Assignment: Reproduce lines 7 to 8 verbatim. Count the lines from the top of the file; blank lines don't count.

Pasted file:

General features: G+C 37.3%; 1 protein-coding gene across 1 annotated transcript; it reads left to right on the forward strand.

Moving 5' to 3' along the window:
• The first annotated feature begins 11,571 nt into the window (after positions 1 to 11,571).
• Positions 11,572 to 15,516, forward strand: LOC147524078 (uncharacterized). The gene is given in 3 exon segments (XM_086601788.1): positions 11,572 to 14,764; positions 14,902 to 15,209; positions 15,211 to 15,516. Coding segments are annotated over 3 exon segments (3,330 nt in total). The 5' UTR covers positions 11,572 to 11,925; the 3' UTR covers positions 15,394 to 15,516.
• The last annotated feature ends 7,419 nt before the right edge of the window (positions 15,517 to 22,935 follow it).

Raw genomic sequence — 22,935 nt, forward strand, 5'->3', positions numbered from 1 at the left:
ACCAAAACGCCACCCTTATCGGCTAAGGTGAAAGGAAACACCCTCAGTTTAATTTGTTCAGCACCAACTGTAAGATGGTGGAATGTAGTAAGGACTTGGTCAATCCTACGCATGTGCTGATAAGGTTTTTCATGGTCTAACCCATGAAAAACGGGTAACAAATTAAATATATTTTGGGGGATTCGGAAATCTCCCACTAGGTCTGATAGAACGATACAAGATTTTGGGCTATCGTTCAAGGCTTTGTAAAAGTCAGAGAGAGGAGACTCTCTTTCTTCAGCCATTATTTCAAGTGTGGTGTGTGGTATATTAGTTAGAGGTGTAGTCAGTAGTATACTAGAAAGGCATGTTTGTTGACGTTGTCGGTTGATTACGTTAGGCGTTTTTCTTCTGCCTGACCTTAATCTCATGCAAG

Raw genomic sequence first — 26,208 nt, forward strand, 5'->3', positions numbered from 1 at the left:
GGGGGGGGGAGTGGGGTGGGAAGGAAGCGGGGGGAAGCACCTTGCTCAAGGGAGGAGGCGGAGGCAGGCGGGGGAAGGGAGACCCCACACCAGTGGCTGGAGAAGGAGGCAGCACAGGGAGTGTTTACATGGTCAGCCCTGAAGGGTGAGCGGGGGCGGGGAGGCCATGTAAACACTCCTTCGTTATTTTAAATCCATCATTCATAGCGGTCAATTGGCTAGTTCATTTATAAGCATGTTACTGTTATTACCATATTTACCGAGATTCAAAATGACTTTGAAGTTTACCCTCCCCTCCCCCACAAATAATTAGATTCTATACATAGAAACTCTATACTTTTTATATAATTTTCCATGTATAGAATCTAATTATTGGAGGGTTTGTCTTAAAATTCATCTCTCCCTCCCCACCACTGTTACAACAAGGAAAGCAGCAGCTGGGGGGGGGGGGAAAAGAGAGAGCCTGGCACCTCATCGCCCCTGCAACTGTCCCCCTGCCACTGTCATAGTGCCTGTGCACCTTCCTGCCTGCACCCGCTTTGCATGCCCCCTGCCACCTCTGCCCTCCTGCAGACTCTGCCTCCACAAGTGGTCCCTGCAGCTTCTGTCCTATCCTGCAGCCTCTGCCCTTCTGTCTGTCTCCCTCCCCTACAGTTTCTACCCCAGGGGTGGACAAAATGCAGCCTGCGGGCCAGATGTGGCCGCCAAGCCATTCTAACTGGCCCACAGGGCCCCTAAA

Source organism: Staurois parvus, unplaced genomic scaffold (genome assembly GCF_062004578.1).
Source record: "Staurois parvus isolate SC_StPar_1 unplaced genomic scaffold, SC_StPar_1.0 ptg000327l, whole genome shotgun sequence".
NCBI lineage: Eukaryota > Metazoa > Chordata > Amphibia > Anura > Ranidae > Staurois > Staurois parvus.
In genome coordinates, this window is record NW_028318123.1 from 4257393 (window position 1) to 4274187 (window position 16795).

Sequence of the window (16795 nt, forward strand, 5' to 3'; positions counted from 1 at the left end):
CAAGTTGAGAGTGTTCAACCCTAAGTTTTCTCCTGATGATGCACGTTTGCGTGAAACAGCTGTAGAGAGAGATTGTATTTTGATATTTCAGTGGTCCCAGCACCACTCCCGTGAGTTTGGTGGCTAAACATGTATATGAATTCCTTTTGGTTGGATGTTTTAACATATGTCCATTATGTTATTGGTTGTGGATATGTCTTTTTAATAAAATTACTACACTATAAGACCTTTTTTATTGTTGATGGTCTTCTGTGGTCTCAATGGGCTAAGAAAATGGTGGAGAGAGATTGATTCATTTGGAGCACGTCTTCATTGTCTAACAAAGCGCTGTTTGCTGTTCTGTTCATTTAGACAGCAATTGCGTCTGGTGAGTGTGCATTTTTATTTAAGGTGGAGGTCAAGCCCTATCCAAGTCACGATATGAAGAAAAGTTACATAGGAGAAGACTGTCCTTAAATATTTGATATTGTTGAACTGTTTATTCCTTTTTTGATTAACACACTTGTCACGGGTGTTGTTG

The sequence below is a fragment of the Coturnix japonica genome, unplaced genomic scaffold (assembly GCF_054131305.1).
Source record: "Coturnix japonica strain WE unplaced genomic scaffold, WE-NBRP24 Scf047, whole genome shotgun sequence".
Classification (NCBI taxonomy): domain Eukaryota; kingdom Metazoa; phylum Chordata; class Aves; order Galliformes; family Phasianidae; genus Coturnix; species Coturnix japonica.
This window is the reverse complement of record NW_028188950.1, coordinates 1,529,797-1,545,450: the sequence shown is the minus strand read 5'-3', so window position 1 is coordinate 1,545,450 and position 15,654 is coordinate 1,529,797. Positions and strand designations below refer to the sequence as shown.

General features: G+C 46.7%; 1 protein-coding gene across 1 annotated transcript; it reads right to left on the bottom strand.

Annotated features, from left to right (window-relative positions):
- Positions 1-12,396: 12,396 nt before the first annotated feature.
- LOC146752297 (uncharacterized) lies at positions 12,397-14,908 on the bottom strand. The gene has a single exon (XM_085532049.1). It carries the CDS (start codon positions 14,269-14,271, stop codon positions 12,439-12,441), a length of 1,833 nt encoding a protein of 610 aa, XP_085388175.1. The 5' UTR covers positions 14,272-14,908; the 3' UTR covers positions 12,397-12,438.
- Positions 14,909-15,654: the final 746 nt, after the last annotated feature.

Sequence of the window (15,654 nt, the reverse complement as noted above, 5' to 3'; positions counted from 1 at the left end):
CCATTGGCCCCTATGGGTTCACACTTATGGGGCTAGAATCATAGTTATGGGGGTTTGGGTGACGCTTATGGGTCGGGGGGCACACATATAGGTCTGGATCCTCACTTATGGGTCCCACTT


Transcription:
ACCAAAACGCCACCCTTATCGGCTAAGGTGAAAGGAAACACCCTCAGTTTAATTTGTTCAGCACCAACTGTAAGATGGTGGAATGTAGTAAGGACTTGGTCAATCCTACGCATGTGCTGATAAGGTTTTTCATGGTCTAACCCATGAAAAACGGGTAACAAATTAAATATATTTTGGGGGATTCGGAAATCTCCCACTAGGTCTGATAGAACGATACAAGATTTTGGGCTATCGTTCAAGGCTTTGTAAAAGTCAGAGAGAGGAGACTCTCTTTCTTCAGCCATTATTTCAAGTGTGGTGTGTGGTATATTAGTTAGAGGTGTAGTCAGTAGTATACTAGAAAGGCATGTTTGTTGACGTTGTCGGTTGATTACGTTAGGCGTTTTTCTTCTGCCTGACCTTAATCTCATGCAAG

Raw genomic sequence first — 26,208 nt, forward strand, 5'->3', positions numbered from 1 at the left: